Hint: Even US companies tend to treat certain employees well (e.g. the ones that produces revenue, are hard to replace, ...).

The problematic employees are the one that are easy to replace, don't produce a great deal of money => these tend to end up outsourced. The big issue here is that there is no solution for these parts of the population, Norway seems to handle this with trying to maximize their human capital (Hint: Scandinavian schools, despite tiring sometimes with their continuous quest for improvement [I have a colleague there with kids], tend to be good, and not good just for a tiny slice of the pupils), and allowing the not so productive part of the population a somewhat dignified life.

Btw, while the free trade argument that every body does what he can do most effectively is usually accepted, free trade DOES have a number of issues that are starting to pop up in literature, e.g. Free Trade does not work for developing countries (probably mostly because of the same reason why it does not work for easy-to-replace workers), and then there are these ecological costs (transport costs are currently artificially kept low, as being taxed lower or completely exempt).

about a month ago
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Apple Releases iMessage Deregistration Utility

yacc143 Re: Huh (136 comments)

Ok, I want to know when person X (any person using a mobile phone) is reachable, so I can voice call him.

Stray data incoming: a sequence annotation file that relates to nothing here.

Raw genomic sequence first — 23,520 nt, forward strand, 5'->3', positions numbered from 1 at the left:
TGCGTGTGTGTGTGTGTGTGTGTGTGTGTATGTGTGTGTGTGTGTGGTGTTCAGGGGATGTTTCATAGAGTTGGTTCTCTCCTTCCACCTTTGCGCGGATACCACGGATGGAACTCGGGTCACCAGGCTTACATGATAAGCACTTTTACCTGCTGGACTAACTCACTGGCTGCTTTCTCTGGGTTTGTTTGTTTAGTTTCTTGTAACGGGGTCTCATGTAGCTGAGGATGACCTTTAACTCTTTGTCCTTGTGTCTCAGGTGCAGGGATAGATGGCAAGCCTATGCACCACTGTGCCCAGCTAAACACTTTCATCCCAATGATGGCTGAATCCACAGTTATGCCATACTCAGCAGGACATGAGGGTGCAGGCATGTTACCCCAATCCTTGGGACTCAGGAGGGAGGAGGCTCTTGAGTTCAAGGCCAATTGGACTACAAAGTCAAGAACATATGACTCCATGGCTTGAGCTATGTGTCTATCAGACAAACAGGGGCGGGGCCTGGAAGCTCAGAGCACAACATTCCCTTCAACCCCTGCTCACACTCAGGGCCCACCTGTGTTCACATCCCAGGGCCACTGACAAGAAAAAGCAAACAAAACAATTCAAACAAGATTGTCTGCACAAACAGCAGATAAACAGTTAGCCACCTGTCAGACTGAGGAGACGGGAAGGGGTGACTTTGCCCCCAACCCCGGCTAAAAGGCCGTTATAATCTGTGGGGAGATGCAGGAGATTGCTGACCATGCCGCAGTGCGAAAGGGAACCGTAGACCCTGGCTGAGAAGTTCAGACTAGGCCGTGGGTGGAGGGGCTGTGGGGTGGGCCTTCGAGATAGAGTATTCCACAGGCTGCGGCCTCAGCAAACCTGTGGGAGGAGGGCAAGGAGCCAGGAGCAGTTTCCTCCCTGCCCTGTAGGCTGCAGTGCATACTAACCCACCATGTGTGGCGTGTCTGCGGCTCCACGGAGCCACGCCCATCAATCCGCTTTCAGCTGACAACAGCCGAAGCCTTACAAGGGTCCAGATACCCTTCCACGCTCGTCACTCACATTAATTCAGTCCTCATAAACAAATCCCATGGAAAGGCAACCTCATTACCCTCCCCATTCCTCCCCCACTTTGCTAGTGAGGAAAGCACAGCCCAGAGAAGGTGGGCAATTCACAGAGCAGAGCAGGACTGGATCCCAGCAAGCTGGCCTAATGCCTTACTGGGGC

Some fascinating observation, just because you have GSM service, that does not mean you have data service (especially when one is at the edge of network coverage, or e.g. while roaming).

With SMS, you send a nice message with "delivery report" enabled, and the next time that teenager with behaviour problems is reachable, your phone will notice you via the delivery report. Next step, call said teenager (that sadly happens to be related to this parental unit), and discuss your concerns.

Basically, SMS is standarized part of the GSM standard for decades now. With rather exact semantics. Apple tried to implement a short circuit this with their own service, and by doing so broke the semantics of this (in some way nowadays very simplistic looking) service.

So it's absolutely correct that they get sued. The sad reality is that repeated inability to receive and/or send messages can cause significant damage.

(send: "Hi Boss! My kid is in the hospital, will contact you in a couple of hours" => depending upon the boss you might find yourself out of work if you disappear for a couple of hours, and hospitals tend to have poor reception. Same thing the other way: "Hi John! We do have an issue here with VIP customer, please call me ASAP".)

I know, that might sound over the top, but I have lost a contract in a similar scenario (you only need to have a team lead with a bad temper, that has a bad day).